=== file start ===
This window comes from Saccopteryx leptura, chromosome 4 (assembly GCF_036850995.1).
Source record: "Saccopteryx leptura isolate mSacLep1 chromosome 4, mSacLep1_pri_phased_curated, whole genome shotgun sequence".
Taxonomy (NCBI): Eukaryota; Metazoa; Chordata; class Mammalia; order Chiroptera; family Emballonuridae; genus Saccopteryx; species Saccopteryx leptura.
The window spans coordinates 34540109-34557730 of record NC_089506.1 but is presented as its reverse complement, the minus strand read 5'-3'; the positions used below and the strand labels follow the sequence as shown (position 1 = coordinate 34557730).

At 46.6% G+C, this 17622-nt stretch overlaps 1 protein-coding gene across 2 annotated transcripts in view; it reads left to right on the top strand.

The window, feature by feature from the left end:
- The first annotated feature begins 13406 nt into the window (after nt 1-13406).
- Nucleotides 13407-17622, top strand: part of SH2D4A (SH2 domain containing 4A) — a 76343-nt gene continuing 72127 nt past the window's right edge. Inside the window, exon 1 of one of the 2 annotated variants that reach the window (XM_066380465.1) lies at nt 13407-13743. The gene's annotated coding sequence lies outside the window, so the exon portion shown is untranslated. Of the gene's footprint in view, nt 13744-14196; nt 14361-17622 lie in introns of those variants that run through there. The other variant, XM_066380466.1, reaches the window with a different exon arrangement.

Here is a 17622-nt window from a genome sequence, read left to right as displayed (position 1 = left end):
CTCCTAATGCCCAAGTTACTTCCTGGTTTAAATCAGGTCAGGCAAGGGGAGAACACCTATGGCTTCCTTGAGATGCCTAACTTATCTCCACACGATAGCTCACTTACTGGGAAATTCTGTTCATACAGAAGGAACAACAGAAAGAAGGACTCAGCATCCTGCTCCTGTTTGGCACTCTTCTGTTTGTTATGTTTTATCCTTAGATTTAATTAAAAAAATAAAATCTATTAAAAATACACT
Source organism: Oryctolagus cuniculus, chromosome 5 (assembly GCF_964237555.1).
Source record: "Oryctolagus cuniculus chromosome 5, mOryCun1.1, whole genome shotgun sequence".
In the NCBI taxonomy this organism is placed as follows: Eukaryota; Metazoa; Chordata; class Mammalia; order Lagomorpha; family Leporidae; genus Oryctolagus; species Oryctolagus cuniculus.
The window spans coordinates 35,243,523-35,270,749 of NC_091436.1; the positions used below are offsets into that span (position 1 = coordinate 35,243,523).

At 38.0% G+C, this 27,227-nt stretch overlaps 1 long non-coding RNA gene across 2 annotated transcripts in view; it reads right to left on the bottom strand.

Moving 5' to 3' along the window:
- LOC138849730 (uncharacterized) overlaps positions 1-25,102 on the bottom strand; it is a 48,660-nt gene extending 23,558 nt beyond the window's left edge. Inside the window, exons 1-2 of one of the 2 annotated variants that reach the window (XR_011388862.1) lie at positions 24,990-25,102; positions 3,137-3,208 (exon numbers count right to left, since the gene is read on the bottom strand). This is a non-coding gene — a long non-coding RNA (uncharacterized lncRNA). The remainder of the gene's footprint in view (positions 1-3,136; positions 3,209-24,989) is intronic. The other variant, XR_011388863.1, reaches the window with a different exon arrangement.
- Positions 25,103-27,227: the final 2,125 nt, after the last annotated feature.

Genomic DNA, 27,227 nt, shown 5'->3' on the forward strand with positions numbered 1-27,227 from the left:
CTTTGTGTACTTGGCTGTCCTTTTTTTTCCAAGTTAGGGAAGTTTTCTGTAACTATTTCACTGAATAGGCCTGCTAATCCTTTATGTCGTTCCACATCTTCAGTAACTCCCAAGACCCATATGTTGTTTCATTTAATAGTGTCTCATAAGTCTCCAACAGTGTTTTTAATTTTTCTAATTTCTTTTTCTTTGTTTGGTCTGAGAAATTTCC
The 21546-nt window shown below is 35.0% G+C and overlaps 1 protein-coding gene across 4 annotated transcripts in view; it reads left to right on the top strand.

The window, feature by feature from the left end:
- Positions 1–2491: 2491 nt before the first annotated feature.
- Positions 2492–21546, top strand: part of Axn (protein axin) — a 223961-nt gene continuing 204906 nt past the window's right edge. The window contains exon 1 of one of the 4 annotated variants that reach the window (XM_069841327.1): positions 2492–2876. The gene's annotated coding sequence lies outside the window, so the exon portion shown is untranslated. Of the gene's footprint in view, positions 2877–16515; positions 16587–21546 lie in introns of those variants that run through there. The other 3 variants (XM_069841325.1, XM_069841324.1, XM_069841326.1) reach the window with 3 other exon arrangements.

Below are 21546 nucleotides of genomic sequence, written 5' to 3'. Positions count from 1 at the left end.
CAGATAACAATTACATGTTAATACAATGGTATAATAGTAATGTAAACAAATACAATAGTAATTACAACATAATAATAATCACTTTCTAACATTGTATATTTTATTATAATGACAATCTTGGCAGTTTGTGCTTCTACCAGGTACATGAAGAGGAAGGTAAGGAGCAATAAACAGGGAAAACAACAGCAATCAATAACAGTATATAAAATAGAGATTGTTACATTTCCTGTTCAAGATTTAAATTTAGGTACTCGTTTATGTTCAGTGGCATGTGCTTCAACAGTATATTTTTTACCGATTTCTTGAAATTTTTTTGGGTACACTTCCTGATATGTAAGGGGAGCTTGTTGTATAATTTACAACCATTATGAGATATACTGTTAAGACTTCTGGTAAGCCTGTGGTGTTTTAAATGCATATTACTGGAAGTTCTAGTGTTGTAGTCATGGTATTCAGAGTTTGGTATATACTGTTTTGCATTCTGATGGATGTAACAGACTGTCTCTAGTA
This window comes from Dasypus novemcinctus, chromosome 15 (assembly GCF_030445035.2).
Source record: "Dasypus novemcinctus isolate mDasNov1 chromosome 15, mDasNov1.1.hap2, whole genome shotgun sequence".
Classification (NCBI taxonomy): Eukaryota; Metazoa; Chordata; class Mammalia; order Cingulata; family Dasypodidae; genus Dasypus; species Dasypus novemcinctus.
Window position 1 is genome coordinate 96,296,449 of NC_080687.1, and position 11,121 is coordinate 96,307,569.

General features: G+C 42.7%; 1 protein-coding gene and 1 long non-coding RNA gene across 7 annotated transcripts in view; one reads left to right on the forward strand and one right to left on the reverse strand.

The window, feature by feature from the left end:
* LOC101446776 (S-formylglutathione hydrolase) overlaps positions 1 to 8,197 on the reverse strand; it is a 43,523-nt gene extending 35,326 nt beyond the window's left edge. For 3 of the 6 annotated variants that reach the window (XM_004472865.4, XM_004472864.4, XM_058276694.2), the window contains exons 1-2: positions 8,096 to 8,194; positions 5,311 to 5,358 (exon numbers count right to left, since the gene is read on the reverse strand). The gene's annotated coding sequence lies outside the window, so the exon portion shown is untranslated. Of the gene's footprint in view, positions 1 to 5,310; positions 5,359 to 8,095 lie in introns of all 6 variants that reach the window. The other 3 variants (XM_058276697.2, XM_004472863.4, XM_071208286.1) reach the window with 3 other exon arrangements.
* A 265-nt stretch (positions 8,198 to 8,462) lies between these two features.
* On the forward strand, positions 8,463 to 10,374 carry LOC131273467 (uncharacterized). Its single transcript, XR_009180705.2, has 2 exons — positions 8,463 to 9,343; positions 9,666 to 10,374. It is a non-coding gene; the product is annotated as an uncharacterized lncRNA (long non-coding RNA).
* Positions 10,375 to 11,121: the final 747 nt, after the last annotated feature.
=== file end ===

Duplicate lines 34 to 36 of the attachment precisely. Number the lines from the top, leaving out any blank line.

* A 265-nt stretch (positions 8,198 to 8,462) lies between these two features.
* On the forward strand, positions 8,463 to 10,374 carry LOC131273467 (uncharacterized). Its single transcript, XR_009180705.2, has 2 exons — positions 8,463 to 9,343; positions 9,666 to 10,374. It is a non-coding gene; the product is annotated as an uncharacterized lncRNA (long non-coding RNA).
* Positions 10,375 to 11,121: the final 747 nt, after the last annotated feature.